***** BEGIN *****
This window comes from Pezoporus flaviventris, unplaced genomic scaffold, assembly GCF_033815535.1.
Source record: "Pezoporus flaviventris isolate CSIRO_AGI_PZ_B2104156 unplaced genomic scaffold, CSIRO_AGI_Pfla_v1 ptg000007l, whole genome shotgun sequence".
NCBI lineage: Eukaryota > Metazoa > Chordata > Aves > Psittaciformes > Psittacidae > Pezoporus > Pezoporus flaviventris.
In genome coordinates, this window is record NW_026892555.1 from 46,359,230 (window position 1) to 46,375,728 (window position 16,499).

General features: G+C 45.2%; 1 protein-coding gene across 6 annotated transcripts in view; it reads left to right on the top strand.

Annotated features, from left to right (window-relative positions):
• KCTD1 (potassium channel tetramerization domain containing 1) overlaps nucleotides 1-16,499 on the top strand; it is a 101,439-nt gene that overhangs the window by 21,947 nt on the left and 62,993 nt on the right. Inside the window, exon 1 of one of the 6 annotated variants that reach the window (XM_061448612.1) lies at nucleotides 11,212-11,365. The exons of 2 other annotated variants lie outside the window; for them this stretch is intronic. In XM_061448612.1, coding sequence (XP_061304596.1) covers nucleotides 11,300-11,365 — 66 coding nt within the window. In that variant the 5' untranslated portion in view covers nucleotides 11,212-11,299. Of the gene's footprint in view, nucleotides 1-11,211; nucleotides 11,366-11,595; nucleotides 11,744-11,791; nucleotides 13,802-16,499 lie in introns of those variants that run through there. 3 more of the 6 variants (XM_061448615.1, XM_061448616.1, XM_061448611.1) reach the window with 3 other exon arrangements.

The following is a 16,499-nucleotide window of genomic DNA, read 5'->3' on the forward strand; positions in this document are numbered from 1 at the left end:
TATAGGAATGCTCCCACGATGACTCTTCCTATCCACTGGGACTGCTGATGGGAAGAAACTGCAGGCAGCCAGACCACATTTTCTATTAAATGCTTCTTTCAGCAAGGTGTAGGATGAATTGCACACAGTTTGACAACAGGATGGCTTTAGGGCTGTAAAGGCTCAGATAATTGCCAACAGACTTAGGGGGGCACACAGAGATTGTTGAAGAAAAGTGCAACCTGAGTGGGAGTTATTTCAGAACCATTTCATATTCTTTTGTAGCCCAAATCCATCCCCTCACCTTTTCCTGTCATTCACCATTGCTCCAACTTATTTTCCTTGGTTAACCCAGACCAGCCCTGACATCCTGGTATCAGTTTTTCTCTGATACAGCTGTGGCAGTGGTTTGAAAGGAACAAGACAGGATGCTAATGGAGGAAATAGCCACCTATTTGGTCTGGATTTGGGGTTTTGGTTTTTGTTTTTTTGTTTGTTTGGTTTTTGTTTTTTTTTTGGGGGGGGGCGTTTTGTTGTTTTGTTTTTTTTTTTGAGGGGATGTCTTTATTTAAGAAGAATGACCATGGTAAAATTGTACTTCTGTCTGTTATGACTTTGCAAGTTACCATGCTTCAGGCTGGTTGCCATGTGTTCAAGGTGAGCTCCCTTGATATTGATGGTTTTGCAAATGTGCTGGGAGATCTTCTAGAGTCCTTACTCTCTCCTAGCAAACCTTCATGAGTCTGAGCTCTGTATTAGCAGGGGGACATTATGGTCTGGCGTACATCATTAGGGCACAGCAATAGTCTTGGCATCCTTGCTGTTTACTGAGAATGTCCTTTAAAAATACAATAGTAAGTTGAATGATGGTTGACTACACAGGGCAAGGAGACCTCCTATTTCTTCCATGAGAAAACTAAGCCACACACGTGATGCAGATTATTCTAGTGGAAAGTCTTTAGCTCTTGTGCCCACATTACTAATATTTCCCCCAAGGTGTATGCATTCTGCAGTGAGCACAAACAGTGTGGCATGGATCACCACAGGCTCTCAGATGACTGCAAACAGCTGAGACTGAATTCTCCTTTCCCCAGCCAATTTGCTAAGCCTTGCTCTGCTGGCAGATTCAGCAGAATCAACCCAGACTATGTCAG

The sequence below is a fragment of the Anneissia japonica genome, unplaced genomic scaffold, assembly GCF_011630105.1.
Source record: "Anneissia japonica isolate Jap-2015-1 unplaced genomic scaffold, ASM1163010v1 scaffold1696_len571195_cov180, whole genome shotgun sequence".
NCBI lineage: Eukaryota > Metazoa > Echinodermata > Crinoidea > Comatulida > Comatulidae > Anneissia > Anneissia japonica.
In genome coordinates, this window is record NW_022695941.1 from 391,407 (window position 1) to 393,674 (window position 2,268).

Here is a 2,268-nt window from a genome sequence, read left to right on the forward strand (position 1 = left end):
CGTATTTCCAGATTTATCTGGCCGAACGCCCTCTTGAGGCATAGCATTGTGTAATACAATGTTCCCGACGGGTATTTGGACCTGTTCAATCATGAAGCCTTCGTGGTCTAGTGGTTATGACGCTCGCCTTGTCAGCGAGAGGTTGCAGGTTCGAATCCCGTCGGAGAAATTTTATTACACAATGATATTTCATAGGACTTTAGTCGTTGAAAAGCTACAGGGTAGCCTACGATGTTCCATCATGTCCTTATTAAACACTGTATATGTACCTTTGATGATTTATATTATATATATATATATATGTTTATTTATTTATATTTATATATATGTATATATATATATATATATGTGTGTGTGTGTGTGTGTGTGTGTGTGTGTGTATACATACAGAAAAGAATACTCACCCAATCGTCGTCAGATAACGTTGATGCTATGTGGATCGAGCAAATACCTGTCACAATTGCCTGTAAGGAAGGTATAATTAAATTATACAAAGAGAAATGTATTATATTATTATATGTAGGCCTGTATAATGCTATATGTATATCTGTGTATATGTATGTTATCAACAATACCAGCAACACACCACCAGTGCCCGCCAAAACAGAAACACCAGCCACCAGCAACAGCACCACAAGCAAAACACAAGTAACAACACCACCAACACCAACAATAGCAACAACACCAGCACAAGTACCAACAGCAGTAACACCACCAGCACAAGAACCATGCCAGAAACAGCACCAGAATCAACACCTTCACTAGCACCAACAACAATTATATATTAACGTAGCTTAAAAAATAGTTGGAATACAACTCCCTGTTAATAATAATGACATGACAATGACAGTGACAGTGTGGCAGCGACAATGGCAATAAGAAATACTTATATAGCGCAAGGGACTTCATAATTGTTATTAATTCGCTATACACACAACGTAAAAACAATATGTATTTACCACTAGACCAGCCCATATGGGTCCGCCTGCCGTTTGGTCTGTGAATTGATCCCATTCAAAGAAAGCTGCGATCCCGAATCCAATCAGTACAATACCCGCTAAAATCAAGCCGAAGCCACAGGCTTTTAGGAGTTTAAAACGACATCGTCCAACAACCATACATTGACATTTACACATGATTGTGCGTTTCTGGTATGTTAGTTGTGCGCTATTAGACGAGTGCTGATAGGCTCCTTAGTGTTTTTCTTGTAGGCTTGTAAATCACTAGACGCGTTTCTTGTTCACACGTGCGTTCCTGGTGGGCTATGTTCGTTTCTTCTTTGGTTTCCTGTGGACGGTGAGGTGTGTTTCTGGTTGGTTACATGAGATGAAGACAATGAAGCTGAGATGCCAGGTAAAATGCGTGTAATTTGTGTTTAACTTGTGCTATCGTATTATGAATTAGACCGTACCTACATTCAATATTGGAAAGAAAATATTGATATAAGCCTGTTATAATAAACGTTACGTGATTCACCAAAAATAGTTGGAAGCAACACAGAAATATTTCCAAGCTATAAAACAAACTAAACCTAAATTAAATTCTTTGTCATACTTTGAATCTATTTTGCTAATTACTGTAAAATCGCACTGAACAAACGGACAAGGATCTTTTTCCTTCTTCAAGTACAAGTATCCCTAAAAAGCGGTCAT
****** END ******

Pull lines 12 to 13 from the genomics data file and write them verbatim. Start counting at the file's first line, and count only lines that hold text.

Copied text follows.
NCBI lineage: Eukaryota > Metazoa > Echinodermata > Crinoidea > Comatulida > Comatulidae > Anneissia > Anneissia japonica.
In genome coordinates, this window is record NW_022695941.1 from 391,407 (window position 1) to 393,674 (window position 2,268).